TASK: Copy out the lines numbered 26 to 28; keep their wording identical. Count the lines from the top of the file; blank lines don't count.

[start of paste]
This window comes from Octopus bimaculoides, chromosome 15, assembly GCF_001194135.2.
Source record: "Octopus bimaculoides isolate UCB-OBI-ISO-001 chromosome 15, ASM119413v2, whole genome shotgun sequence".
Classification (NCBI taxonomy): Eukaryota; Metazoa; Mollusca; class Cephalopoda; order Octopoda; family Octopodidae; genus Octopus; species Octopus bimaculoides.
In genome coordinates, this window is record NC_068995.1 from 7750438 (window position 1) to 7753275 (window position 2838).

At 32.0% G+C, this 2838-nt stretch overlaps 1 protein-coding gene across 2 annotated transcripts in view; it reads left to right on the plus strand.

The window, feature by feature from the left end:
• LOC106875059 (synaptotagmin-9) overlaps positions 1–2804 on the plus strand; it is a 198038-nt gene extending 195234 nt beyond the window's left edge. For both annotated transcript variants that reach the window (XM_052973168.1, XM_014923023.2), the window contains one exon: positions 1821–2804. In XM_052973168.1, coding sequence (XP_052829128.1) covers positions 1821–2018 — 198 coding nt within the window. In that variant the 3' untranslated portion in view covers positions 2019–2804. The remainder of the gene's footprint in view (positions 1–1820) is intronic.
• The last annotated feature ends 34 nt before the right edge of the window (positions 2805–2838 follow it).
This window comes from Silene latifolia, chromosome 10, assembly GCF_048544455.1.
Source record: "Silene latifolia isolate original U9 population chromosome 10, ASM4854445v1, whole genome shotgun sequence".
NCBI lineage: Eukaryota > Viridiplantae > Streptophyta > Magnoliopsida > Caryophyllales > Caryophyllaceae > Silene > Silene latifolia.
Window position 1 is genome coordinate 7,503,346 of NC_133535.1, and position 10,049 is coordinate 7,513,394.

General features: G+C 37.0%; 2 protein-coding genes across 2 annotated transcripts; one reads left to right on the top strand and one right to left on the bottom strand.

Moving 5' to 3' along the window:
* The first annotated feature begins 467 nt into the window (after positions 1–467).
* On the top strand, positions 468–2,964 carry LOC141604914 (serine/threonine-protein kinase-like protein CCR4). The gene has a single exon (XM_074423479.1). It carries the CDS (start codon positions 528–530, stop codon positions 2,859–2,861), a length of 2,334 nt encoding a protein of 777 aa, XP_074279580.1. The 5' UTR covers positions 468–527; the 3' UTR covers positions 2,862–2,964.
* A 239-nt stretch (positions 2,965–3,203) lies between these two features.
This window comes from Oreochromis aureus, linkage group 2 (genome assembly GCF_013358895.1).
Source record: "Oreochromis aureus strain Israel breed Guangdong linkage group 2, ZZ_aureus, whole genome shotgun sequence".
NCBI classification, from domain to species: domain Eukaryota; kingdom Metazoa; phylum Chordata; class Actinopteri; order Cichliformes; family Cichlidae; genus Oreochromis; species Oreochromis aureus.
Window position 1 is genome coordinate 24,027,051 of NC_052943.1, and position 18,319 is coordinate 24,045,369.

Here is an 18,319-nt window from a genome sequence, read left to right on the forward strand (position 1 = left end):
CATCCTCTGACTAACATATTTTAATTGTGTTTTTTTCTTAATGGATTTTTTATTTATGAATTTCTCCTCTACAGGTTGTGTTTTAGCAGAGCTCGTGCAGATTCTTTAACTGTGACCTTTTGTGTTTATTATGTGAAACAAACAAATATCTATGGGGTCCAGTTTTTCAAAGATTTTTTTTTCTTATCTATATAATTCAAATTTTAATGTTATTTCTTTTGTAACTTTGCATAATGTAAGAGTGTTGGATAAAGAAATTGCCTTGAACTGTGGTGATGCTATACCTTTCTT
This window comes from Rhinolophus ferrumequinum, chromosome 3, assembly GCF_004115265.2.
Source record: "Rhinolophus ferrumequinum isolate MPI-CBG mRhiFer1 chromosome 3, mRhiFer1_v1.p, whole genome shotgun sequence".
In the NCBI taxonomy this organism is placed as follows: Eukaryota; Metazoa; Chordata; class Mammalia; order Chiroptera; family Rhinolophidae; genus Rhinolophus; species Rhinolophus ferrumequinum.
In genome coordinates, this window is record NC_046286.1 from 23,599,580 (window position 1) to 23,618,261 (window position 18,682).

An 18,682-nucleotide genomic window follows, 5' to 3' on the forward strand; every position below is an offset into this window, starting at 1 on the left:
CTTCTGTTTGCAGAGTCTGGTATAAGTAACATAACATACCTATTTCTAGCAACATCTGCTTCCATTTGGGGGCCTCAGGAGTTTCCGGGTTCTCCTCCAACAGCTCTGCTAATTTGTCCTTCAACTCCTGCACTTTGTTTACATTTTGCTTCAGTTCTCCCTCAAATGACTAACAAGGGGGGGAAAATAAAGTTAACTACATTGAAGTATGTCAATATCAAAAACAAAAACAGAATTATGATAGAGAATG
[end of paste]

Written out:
In the NCBI taxonomy this organism is placed as follows: Eukaryota; Metazoa; Chordata; class Mammalia; order Chiroptera; family Rhinolophidae; genus Rhinolophus; species Rhinolophus ferrumequinum.
In genome coordinates, this window is record NC_046286.1 from 23,599,580 (window position 1) to 23,618,261 (window position 18,682).

An 18,682-nucleotide genomic window follows, 5' to 3' on the forward strand; every position below is an offset into this window, starting at 1 on the left: